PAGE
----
Bremond Polish History
History of Polish Immigrants in Bremond, Texas
Looking back it seems that Bremond has never been shy about finding reasons to celebrate. According to J.W. Baker in his book, a history of Robertson County, Texas, “The first train arrived in Bremond on June 15, 1870. Over a thousand people joined in the celebration. The town was full of buggies, wagons, and saddled horses. Three liquor stores were open, and each had a string band to greet customers. The celebration lasted throughout the night. By morning Marshal Frank Scott had a number of drunks handcuffed around a tree.”
So how did the Poles end up in such large quantity in this place called Bremond? To answer that question, we have to go back in time to the year 1852 when a man named John Coleman Roberts came to Texas. Regarding John Roberts and his wife, Baker wrote, “they were successful in economic ventures, but their lasting contribution was more in their deeds in human kindness to downtrodden and homeless people. They provided the first home for Polish immigrants, their first place of worship, and an opportunity for their children.”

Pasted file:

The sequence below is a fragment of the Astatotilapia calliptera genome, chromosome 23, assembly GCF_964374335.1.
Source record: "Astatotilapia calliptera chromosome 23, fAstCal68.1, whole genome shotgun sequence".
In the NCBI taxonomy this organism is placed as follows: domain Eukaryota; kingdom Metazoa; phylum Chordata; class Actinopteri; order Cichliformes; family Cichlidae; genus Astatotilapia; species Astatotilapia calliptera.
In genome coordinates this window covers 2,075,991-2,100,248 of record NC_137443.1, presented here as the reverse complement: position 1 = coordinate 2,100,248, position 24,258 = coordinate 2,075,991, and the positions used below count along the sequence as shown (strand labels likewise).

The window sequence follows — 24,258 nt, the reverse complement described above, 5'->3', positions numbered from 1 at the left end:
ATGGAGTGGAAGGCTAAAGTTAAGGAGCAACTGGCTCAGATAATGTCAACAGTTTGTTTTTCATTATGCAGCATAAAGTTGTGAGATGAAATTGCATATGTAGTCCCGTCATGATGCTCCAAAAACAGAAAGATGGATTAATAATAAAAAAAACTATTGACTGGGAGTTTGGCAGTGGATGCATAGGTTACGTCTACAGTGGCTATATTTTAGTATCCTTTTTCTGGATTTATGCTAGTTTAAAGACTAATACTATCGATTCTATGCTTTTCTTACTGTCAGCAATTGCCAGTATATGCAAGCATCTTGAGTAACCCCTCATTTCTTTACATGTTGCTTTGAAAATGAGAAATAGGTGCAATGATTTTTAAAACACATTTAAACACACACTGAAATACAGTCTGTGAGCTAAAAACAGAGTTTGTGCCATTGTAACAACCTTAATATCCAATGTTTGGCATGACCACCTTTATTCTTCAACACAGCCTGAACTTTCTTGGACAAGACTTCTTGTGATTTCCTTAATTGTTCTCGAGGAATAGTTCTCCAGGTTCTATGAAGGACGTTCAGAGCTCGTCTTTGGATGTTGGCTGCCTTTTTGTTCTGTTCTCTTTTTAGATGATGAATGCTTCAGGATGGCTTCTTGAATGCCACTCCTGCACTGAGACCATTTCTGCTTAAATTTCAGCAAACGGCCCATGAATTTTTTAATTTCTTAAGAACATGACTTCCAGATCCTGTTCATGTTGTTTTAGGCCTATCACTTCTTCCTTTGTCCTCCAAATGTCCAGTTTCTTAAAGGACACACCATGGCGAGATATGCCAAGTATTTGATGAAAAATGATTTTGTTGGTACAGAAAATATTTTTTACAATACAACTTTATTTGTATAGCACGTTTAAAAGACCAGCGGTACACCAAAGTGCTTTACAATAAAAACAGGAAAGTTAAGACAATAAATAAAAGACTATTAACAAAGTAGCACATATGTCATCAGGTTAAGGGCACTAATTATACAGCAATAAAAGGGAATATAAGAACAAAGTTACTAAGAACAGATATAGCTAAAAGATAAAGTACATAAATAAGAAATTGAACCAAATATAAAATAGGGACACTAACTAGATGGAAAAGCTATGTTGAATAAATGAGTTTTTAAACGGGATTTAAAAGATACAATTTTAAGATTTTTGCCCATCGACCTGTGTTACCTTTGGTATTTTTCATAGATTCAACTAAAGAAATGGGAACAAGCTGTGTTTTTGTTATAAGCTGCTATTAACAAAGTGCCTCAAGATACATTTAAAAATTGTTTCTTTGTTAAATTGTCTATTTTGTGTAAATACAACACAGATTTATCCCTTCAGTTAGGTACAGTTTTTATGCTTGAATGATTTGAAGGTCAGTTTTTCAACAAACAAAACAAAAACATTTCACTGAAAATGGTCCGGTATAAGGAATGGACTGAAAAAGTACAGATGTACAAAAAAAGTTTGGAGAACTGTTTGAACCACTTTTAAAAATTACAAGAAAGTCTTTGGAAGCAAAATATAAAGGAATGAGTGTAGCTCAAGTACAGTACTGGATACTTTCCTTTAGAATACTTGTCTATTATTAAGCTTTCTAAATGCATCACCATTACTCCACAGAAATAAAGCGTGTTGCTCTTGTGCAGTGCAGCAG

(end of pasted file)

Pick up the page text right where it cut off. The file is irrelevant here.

The first settler in Bremond was Joseph Bartula. Mr. Bartula became a tenant farmer on the farm of Mr. J.C. Roberts in 1875. He and his wife left Pilzenski, Galacia in 1873 in search of a better life. In 1876 Mr. Bartula began a letter writing recruiting effort. Through his efforts more Polish immigrants moved to Bremond. It is stated that 345 families were members of the Catholic Church by the year 1885. Polish families began buying property on which to raise their families. Many sacrificed greatly in World War II (and conflicts since). Some went on to be successful merchants in business of all kinds. From cafes, to saloons, to dry good stores, to butchers…. The Polish business owners made their living in town. In the rural outskirts of Bremond, agriculture was (and still is) a primary source of income for many.
On the fourth weekend in June, Bremondites gather to honor their Polish heritage with the Polski Dzien festival (Polish Day festival). Friends, family and visitors come to historic Main Street to partake in Polish food, Polish music and dancing, and games. A Polish Polka Mass is celebrated at St. Mary’s Church with Polish hymns, as they were sung in 1885. From the names in Bremond’s phone book of today to the names etched in tombstones at St. Mary’s cemetery from yesteryear, the evidence Polish heritage in Bremond is an enduring quality of this historic town.
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